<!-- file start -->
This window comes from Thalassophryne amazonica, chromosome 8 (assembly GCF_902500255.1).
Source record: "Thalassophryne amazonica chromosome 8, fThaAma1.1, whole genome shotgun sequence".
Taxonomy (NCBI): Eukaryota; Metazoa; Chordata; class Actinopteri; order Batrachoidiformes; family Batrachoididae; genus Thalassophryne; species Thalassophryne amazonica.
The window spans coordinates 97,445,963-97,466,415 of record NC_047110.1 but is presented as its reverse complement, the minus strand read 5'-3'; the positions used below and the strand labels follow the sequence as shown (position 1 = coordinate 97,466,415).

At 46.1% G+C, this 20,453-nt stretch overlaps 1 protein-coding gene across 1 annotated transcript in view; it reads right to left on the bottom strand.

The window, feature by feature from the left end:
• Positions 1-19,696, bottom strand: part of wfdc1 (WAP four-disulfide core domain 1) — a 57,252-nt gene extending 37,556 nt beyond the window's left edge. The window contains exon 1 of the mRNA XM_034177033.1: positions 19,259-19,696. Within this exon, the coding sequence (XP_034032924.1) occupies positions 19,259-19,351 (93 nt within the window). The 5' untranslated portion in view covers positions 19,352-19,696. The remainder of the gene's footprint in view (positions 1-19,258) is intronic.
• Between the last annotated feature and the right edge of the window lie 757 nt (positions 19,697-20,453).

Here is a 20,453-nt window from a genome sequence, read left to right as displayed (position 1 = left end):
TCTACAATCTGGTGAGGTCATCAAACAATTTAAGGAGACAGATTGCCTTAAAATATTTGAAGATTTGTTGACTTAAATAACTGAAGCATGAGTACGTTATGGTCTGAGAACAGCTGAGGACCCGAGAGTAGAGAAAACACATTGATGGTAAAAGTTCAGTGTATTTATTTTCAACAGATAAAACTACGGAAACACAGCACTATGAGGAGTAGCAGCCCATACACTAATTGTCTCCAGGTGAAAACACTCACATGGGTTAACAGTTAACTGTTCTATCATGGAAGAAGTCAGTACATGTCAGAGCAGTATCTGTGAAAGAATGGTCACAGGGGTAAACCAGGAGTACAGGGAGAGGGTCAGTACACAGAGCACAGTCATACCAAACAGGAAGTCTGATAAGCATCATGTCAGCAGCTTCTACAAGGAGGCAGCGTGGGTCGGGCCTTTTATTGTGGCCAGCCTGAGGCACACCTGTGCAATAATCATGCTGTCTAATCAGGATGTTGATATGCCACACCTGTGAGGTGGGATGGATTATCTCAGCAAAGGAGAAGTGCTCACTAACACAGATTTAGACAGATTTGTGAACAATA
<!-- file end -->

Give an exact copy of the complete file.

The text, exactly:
This window comes from Thalassophryne amazonica, chromosome 8 (assembly GCF_902500255.1).
Source record: "Thalassophryne amazonica chromosome 8, fThaAma1.1, whole genome shotgun sequence".
Taxonomy (NCBI): Eukaryota; Metazoa; Chordata; class Actinopteri; order Batrachoidiformes; family Batrachoididae; genus Thalassophryne; species Thalassophryne amazonica.
The window spans coordinates 97,445,963-97,466,415 of record NC_047110.1 but is presented as its reverse complement, the minus strand read 5'-3'; the positions used below and the strand labels follow the sequence as shown (position 1 = coordinate 97,466,415).

At 46.1% G+C, this 20,453-nt stretch overlaps 1 protein-coding gene across 1 annotated transcript in view; it reads right to left on the bottom strand.

The window, feature by feature from the left end:
• Positions 1-19,696, bottom strand: part of wfdc1 (WAP four-disulfide core domain 1) — a 57,252-nt gene extending 37,556 nt beyond the window's left edge. The window contains exon 1 of the mRNA XM_034177033.1: positions 19,259-19,696. Within this exon, the coding sequence (XP_034032924.1) occupies positions 19,259-19,351 (93 nt within the window). The 5' untranslated portion in view covers positions 19,352-19,696. The remainder of the gene's footprint in view (positions 1-19,258) is intronic.
• Between the last annotated feature and the right edge of the window lie 757 nt (positions 19,697-20,453).

Here is a 20,453-nt window from a genome sequence, read left to right as displayed (position 1 = left end):
TCTACAATCTGGTGAGGTCATCAAACAATTTAAGGAGACAGATTGCCTTAAAATATTTGAAGATTTGTTGACTTAAATAACTGAAGCATGAGTACGTTATGGTCTGAGAACAGCTGAGGACCCGAGAGTAGAGAAAACACATTGATGGTAAAAGTTCAGTGTATTTATTTTCAACAGATAAAACTACGGAAACACAGCACTATGAGGAGTAGCAGCCCATACACTAATTGTCTCCAGGTGAAAACACTCACATGGGTTAACAGTTAACTGTTCTATCATGGAAGAAGTCAGTACATGTCAGAGCAGTATCTGTGAAAGAATGGTCACAGGGGTAAACCAGGAGTACAGGGAGAGGGTCAGTACACAGAGCACAGTCATACCAAACAGGAAGTCTGATAAGCATCATGTCAGCAGCTTCTACAAGGAGGCAGCGTGGGTCGGGCCTTTTATTGTGGCCAGCCTGAGGCACACCTGTGCAATAATCATGCTGTCTAATCAGGATGTTGATATGCCACACCTGTGAGGTGGGATGGATTATCTCAGCAAAGGAGAAGTGCTCACTAACACAGATTTAGACAGATTTGTGAACAATA